Freshwater streams in Connecticut are subject to many competing demands, including public water supply; agricultural, commercial, and industrial water use; and ecosystem and habitat needs. In recent years, drought has further stressed Connecticut’s water resources. To sustainably allocate and manage water resources among these competing uses, Federal, State, and local water-resource managers require data and modeling tools to estimate the water availability at a variety of temporal and spatial scales for planning purposes. The Connecticut Streamflow and Sustainable Water Use Estimator (CT SSWUE), developed by the U.S. Geological Survey in cooperation with the Connecticut Department of Energy and Environmental Protection, is a decision-support tool for estimating daily unaltered streamflow and sustainable water use at ungaged sites in Connecticut.
The CT SSWUE estimates unaltered daily mean streamflow and water-use-adjusted streamflow for the period from October 1, 1960, to September 30, 2015, and the monthly sustainable net withdrawal at ungaged sites in Connecticut. Unaltered streamflow is the estimated daily mean streamflow in a drainage basin in the absence of any water withdrawals or wastewater discharges and with minimal human development. Sustainable net withdrawal is the maximum net withdrawal (withdrawal minus wastewater discharges) that can be drawn from a basin without critically depleting the water available through natural streamflow patterns. Sustainable net withdrawal is defined for this study as the difference between the unaltered daily mean streamflow and a user-defined target minimum streamflow.
Weighted least squares and Tobit regression techniques were used to develop equations for estimating streamflow at ungaged sites at 19 streamflow quantiles with exceedance probabilities ranging from 0.005 to 99.995 percent. Regressions were based on streamflow quantiles and basin characteristics from 36 reference streamgages in and around Connecticut. Four basin characteristics—drainage area, mean of the soil permeability, mean of the average annual precipitation, and ratio of the length of streams that overlay sand and gravel deposits to the total length of streams in the basin—are used as explanatory variables in the equations. At an ungaged site, interpolation between the streamflow quantiles estimated from the regression equations produces a continuous flow-duration curve. A time series of daily mean streamflow at an ungaged site is then estimated by assuming that for each day, the streamflow quantile occurs on the same date at both a reference streamgage and the ungaged site.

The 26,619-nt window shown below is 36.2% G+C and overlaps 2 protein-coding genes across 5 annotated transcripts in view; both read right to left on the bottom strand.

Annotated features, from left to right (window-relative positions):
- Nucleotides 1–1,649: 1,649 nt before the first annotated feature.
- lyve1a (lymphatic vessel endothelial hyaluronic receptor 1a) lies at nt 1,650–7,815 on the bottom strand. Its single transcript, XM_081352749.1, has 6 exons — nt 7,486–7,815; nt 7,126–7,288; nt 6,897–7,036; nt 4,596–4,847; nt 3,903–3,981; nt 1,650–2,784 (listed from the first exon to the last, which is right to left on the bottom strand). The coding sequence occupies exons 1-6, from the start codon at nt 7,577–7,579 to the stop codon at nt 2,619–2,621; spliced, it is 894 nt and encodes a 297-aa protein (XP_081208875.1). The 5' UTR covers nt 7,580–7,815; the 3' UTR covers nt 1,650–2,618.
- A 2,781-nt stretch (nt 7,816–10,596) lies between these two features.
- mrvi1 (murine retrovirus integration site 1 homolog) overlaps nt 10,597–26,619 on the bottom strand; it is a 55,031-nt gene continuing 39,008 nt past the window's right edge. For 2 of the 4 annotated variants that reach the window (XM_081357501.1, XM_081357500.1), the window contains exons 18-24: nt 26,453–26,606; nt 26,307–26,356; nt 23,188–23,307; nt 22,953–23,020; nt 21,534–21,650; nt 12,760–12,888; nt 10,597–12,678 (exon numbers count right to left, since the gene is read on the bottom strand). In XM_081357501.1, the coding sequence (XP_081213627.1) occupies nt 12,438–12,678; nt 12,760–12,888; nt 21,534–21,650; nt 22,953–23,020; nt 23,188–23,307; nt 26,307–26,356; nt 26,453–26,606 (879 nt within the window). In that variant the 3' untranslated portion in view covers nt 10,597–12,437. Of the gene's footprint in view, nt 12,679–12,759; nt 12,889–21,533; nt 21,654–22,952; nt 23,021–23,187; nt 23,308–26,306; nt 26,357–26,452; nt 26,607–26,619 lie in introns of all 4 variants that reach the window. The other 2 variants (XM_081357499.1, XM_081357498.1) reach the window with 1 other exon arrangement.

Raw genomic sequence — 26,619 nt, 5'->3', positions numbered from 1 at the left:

In a remove-one cross validation, estimated unaltered daily mean streamflow agreed well with observed values at reference streamgages, with a few exceptions. Nash Sutcliffe efficiency ranged from −0.43 to 0.97 with a median value of 0.88. The normalized root-mean-square error ranged from 16.6 to 120.4 percent with a median value of 34.5 percent.
An empirical method for estimating 95-percent prediction intervals for unaltered daily and monthly mean streamflow was developed and tested by using the cross-validation data. Prediction intervals for unaltered daily mean streamflow at the cross-validation reference streamgages performed well in most cases. Gaged streamflow values from the cross-validation data fell within the prediction intervals a median 96.6 percent of the time for daily mean time series and 93.9 percent of the time for monthly mean time series.
The CT SSWUE computes water-use-adjusted streamflow using spatially referenced water-use information provided by the Connecticut Department of Energy and Environmental Protection. Available water-use information included permitted and registered water withdrawals and permitted wastewater discharges during 1998 to 2015 for the Thames River Basin and central coastal drainage basins. Water-use information was incorporated into the U.S. Geological Survey StreamStats web application for Connecticut and can be used for computing water-use-adjusted streamflow and sustainable net withdrawal at selected points of interest. Altered daily streamflow is computed by applying average daily withdrawals and wastewater discharges to the water balance equation. Average daily surface water withdrawals and wastewater discharges are applied directly to the daily water balance equation. Time-lagged alterations on streamflow from groundwater withdrawals or wastewater discharges are estimated by using a response-coefficient method developed from results of previously published, calibrated groundwater models.
- Digital Object Identifier: 10.3133/sir20185135
- Source: USGS Publications Warehouse (indexId: sir20185135)